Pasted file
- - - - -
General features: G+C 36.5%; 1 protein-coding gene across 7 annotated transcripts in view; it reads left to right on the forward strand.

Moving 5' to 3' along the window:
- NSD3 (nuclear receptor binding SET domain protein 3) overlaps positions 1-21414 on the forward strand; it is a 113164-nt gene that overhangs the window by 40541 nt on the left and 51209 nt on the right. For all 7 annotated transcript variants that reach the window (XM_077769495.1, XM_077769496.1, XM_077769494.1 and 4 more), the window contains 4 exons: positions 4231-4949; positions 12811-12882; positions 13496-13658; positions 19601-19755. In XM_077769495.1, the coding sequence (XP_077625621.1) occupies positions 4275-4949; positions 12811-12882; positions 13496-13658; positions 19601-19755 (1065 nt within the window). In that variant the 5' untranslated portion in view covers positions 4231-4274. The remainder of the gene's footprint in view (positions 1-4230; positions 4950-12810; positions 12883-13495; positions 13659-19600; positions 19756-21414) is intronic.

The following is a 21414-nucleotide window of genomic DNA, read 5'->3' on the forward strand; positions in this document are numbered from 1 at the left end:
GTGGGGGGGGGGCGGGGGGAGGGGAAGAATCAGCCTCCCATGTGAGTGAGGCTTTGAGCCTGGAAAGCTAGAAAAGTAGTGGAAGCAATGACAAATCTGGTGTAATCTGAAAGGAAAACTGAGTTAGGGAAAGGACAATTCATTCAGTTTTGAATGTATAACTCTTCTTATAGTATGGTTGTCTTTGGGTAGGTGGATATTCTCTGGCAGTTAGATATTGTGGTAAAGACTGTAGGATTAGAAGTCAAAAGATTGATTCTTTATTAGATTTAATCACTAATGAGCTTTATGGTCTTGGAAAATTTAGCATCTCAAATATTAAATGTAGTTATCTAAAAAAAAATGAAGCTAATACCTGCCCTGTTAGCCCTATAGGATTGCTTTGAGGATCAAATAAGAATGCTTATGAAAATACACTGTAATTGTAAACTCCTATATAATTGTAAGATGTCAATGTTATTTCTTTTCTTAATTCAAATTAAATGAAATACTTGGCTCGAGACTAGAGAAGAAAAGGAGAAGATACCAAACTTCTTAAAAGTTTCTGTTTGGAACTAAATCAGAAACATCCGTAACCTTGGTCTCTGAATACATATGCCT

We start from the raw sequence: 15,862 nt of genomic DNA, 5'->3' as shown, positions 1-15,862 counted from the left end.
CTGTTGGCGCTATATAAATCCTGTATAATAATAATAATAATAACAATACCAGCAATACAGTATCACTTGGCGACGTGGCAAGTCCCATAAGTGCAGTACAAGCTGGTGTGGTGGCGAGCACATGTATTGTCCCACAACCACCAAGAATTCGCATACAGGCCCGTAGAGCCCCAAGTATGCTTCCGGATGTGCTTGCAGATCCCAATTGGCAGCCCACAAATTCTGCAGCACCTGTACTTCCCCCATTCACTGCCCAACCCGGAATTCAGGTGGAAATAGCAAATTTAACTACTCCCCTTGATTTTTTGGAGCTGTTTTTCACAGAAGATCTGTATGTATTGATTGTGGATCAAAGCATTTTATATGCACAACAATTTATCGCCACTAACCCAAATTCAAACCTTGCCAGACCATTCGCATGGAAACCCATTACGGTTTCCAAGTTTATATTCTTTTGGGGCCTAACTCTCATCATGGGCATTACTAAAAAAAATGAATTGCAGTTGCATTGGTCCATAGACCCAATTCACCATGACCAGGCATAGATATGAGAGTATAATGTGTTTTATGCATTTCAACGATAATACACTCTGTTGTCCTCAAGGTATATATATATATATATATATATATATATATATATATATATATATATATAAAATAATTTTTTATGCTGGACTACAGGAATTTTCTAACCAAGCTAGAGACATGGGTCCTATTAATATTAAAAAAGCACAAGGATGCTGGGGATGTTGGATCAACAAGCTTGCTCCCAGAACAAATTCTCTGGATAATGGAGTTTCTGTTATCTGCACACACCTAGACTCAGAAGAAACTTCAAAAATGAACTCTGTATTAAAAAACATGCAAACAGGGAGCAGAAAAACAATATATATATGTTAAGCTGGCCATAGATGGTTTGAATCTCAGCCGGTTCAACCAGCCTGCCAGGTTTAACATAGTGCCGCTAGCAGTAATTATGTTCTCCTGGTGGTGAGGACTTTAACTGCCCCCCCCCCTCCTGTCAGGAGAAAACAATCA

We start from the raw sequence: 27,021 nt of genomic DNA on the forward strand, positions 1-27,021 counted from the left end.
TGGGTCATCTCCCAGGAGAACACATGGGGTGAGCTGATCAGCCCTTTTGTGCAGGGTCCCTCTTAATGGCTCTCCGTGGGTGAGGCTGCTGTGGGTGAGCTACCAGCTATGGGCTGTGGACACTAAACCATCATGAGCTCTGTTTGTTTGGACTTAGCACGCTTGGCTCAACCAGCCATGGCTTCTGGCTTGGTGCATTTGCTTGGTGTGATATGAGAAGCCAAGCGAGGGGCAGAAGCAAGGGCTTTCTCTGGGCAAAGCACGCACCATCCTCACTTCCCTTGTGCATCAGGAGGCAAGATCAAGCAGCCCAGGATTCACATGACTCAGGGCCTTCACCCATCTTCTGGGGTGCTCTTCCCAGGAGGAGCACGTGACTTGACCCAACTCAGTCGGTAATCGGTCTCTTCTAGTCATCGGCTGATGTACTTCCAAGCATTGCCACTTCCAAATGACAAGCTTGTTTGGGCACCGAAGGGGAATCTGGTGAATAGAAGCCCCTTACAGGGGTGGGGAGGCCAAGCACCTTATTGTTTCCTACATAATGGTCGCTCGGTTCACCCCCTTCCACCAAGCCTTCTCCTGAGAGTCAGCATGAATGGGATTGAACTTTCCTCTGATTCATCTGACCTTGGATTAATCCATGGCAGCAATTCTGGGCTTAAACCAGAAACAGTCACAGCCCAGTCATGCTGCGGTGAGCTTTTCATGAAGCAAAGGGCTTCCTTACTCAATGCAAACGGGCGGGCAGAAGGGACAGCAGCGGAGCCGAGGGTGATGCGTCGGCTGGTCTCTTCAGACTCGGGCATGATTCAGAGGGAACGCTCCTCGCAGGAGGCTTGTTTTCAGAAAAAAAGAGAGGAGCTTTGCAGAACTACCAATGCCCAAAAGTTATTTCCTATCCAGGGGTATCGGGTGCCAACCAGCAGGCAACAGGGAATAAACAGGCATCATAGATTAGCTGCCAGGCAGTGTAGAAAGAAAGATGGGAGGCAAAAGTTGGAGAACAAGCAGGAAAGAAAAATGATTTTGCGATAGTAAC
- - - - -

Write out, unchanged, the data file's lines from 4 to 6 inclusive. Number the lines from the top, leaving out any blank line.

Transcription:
The following is a 21414-nucleotide window of genomic DNA, read 5'->3' on the forward strand; positions in this document are numbered from 1 at the left end:
GTGGGGGGGGGGCGGGGGGAGGGGAAGAATCAGCCTCCCATGTGAGTGAGGCTTTGAGCCTGGAAAGCTAGAAAAGTAGTGGAAGCAATGACAAATCTGGTGTAATCTGAAAGGAAAACTGAGTTAGGGAAAGGACAATTCATTCAGTTTTGAATGTATAACTCTTCTTATAGTATGGTTGTCTTTGGGTAGGTGGATATTCTCTGGCAGTTAGATATTGTGGTAAAGACTGTAGGATTAGAAGTCAAAAGATTGATTCTTTATTAGATTTAATCACTAATGAGCTTTATGGTCTTGGAAAATTTAGCATCTCAAATATTAAATGTAGTTATCTAAAAAAAAATGAAGCTAATACCTGCCCTGTTAGCCCTATAGGATTGCTTTGAGGATCAAATAAGAATGCTTATGAAAATACACTGTAATTGTAAACTCCTATATAATTGTAAGATGTCAATGTTATTTCTTTTCTTAATTCAAATTAAATGAAATACTTGGCTCGAGACTAGAGAAGAAAAGGAGAAGATACCAAACTTCTTAAAAGTTTCTGTTTGGAACTAAATCAGAAACATCCGTAACCTTGGTCTCTGAATACATATGCCT

We start from the raw sequence: 15,862 nt of genomic DNA, 5'->3' as shown, positions 1-15,862 counted from the left end.